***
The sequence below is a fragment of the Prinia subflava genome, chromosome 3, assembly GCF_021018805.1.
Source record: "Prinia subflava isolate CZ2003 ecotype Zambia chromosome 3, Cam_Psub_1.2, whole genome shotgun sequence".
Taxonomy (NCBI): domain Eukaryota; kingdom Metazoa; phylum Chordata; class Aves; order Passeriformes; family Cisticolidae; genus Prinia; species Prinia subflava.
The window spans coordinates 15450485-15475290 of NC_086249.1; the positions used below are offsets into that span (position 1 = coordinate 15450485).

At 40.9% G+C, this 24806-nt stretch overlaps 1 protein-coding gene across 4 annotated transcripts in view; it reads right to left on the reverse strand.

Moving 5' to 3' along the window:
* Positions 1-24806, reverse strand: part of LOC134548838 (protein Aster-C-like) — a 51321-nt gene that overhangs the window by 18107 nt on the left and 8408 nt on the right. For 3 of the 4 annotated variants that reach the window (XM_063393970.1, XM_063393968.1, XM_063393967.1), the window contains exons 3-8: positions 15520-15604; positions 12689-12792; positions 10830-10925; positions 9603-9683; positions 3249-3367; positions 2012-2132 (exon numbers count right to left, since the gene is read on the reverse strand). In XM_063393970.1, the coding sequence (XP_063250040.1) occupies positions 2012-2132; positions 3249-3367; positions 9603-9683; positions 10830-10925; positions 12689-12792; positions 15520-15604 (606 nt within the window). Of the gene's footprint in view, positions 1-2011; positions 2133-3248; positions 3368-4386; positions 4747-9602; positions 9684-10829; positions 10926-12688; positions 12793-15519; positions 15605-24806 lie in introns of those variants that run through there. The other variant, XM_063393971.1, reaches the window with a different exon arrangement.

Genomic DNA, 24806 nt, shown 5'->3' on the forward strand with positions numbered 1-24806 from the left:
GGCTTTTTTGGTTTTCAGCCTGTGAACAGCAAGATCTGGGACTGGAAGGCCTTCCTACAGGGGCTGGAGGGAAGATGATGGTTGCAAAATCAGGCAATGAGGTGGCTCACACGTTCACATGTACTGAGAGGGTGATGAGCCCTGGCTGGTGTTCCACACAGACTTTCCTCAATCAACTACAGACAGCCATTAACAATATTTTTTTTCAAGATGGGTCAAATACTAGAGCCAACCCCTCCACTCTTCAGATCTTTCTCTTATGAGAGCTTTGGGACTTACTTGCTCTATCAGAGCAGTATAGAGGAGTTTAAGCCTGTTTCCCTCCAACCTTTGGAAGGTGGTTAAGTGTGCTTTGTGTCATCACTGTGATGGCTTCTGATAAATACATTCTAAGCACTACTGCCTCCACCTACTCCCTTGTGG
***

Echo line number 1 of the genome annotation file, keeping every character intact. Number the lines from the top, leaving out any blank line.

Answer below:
The sequence below is a fragment of the Prinia subflava genome, chromosome 3, assembly GCF_021018805.1.